Brain Awareness Week starts on 11 March and organizations all over the world are preparing educational activities to highlight the importance of continued research into one of the most advanced and complicated machines we know of. As roboticists, we have a special interest in the workings of brains because the ultimate goal of robotics is to produce similar thinking machines. But there are many other reasons to study the brain. From a Virginia Tech news release: Brain Awareness Week will highlight the wonders of nature's most remarkable machine
"[the human brain is] a portable supercomputer that requires only the wattage of a dim light bulb to run and yet can decode ancient languages, invent fictional worlds, and distinguish friend from foe" ... "All brains - including those of fish, amphibians, reptiles, birds, and mammals - are complex organs that represent the pinnacles of the evolutionary process, capable of performing demanding tasks more efficiently and effectively than any machine. And each brain has evolved the exquisite adaptive capacity to extract, decipher, and act upon information in the world that is essential to survival.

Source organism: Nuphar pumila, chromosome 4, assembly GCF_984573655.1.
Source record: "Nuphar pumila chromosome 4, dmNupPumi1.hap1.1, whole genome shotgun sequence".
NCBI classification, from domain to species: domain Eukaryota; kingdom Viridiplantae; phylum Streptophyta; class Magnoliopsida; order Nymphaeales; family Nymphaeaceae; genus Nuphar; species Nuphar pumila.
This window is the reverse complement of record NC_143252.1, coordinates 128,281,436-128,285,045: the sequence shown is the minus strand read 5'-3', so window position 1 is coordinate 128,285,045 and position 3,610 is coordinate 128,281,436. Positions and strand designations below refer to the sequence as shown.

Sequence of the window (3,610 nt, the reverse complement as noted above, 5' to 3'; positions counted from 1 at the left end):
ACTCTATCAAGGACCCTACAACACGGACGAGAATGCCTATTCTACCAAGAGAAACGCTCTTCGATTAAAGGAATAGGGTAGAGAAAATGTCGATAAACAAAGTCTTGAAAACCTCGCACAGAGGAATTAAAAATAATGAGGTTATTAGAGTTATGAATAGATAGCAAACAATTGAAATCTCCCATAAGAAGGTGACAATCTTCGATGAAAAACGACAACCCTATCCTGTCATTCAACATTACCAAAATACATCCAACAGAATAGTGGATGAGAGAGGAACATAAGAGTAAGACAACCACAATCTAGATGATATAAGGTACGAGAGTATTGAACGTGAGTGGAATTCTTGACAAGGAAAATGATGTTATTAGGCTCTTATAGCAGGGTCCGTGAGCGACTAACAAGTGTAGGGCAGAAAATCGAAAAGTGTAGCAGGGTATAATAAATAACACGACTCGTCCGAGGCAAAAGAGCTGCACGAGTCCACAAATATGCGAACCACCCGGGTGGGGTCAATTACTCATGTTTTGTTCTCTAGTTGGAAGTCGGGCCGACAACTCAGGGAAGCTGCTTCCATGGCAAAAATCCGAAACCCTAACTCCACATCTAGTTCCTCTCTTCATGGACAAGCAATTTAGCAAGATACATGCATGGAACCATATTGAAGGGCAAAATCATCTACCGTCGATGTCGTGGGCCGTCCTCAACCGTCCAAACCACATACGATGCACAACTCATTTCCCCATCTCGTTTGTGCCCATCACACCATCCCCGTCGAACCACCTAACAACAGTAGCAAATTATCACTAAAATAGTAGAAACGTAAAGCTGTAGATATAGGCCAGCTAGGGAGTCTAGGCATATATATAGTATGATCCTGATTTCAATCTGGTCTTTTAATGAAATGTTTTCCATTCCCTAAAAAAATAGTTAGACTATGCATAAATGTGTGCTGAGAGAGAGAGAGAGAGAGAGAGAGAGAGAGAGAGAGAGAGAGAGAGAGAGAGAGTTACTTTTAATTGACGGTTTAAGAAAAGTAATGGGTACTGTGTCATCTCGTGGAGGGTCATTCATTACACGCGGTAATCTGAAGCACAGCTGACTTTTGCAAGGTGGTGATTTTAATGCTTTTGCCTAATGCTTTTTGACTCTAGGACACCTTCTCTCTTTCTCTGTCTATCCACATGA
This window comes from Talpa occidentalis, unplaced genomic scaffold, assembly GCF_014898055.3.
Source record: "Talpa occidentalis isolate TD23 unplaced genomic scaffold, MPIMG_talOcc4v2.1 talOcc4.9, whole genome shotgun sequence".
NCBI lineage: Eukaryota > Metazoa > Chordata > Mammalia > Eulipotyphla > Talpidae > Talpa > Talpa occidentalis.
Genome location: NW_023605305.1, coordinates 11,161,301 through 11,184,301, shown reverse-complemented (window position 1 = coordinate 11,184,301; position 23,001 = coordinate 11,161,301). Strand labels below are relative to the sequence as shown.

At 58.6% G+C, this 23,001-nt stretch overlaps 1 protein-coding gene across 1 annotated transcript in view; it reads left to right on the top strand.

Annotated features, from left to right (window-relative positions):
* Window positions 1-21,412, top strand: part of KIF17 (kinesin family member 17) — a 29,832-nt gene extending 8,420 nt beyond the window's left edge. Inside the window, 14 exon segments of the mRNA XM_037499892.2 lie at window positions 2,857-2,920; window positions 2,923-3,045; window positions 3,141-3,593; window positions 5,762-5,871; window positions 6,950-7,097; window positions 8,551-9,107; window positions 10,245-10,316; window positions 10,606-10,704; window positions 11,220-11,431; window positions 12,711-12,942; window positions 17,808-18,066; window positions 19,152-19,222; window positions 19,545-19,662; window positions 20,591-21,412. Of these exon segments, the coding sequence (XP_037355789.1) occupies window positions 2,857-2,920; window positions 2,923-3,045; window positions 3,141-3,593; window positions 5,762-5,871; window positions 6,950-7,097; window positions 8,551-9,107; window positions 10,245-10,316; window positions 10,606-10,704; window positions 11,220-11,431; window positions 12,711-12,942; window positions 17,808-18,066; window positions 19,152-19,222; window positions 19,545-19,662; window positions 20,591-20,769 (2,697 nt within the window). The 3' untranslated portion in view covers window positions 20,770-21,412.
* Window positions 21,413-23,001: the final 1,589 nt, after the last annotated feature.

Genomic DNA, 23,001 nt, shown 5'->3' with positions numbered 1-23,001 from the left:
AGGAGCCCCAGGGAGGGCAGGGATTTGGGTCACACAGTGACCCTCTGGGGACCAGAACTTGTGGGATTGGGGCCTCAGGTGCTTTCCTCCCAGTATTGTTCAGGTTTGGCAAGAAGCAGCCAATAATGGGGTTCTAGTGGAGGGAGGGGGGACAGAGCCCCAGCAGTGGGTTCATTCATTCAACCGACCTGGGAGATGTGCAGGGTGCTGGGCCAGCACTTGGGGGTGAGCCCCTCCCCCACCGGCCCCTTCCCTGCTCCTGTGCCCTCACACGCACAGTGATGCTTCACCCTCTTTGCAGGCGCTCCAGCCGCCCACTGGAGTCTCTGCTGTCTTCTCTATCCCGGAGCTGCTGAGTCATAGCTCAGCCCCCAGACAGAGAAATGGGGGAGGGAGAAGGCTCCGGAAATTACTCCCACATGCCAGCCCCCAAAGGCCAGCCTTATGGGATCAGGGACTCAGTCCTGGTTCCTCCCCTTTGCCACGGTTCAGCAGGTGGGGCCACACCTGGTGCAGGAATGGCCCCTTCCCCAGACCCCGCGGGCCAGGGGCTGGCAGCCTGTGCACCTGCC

The DANA Foundation has lots of Brain Awareness Week resources and tools available for educators. There's even a Brain Awareness Week Facebook page. Over 800 local events are planned around the world as part of Brain Awareness Week. Search the BAW calendar for one near you. The VTC Research Institute will host a lecture called "Mythbusters: The Truth about Your Brain" where they will debunk brain myths like the idea that humans use only 10% of their brain. The University of Washington plans a Neuroscience for kids event. The Brain Development Lab at the University of Oregon will have a Brain Awareness Expo for families. UT Southwestern Medical Center in Dallas, Texas plans a full week of neurology events for their medical students. If you can't find anything in your area, consider a trip to the coffee shop to enjoy one of the brain's favorite drugs. Incidentally, today's article is illustrated by a woodcut of the brain of mathematician Carl Friedrich Gauss